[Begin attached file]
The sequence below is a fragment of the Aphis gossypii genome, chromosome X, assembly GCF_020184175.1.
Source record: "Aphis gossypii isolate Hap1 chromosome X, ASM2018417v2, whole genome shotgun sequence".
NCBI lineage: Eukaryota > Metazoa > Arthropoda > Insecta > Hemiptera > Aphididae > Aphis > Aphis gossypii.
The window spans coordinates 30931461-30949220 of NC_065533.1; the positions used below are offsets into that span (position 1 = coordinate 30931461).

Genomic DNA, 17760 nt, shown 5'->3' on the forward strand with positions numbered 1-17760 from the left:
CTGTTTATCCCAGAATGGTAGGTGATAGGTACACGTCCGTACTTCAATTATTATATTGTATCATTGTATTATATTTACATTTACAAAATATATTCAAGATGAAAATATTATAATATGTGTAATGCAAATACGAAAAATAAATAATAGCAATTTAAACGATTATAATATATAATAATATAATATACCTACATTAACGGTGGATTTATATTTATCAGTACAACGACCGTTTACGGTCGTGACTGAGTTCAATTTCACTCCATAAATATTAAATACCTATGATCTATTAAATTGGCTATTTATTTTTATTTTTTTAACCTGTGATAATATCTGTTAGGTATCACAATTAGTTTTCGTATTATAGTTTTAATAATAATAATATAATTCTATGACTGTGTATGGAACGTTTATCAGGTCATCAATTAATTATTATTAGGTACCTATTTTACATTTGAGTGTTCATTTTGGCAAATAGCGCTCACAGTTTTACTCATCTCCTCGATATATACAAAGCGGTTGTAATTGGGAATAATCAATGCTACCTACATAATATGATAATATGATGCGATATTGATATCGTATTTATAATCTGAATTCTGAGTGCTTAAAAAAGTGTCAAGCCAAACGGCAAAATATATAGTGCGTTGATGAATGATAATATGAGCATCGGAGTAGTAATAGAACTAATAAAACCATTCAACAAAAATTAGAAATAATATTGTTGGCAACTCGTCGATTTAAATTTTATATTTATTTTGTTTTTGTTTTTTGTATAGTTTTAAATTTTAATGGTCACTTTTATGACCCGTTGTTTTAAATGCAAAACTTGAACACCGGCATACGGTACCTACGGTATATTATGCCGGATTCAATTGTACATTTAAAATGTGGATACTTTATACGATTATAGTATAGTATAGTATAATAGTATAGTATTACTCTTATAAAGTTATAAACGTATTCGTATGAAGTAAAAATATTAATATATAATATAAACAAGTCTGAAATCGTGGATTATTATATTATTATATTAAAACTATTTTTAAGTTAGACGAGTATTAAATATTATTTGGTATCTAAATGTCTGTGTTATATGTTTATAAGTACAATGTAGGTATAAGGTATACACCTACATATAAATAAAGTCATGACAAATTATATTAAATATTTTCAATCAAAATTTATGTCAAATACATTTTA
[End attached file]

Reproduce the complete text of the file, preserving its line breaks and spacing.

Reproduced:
The sequence below is a fragment of the Aphis gossypii genome, chromosome X, assembly GCF_020184175.1.
Source record: "Aphis gossypii isolate Hap1 chromosome X, ASM2018417v2, whole genome shotgun sequence".
NCBI lineage: Eukaryota > Metazoa > Arthropoda > Insecta > Hemiptera > Aphididae > Aphis > Aphis gossypii.
The window spans coordinates 30931461-30949220 of NC_065533.1; the positions used below are offsets into that span (position 1 = coordinate 30931461).

Genomic DNA, 17760 nt, shown 5'->3' on the forward strand with positions numbered 1-17760 from the left:
CTGTTTATCCCAGAATGGTAGGTGATAGGTACACGTCCGTACTTCAATTATTATATTGTATCATTGTATTATATTTACATTTACAAAATATATTCAAGATGAAAATATTATAATATGTGTAATGCAAATACGAAAAATAAATAATAGCAATTTAAACGATTATAATATATAATAATATAATATACCTACATTAACGGTGGATTTATATTTATCAGTACAACGACCGTTTACGGTCGTGACTGAGTTCAATTTCACTCCATAAATATTAAATACCTATGATCTATTAAATTGGCTATTTATTTTTATTTTTTTAACCTGTGATAATATCTGTTAGGTATCACAATTAGTTTTCGTATTATAGTTTTAATAATAATAATATAATTCTATGACTGTGTATGGAACGTTTATCAGGTCATCAATTAATTATTATTAGGTACCTATTTTACATTTGAGTGTTCATTTTGGCAAATAGCGCTCACAGTTTTACTCATCTCCTCGATATATACAAAGCGGTTGTAATTGGGAATAATCAATGCTACCTACATAATATGATAATATGATGCGATATTGATATCGTATTTATAATCTGAATTCTGAGTGCTTAAAAAAGTGTCAAGCCAAACGGCAAAATATATAGTGCGTTGATGAATGATAATATGAGCATCGGAGTAGTAATAGAACTAATAAAACCATTCAACAAAAATTAGAAATAATATTGTTGGCAACTCGTCGATTTAAATTTTATATTTATTTTGTTTTTGTTTTTTGTATAGTTTTAAATTTTAATGGTCACTTTTATGACCCGTTGTTTTAAATGCAAAACTTGAACACCGGCATACGGTACCTACGGTATATTATGCCGGATTCAATTGTACATTTAAAATGTGGATACTTTATACGATTATAGTATAGTATAGTATAATAGTATAGTATTACTCTTATAAAGTTATAAACGTATTCGTATGAAGTAAAAATATTAATATATAATATAAACAAGTCTGAAATCGTGGATTATTATATTATTATATTAAAACTATTTTTAAGTTAGACGAGTATTAAATATTATTTGGTATCTAAATGTCTGTGTTATATGTTTATAAGTACAATGTAGGTATAAGGTATACACCTACATATAAATAAAGTCATGACAAATTATATTAAATATTTTCAATCAAAATTTATGTCAAATACATTTTA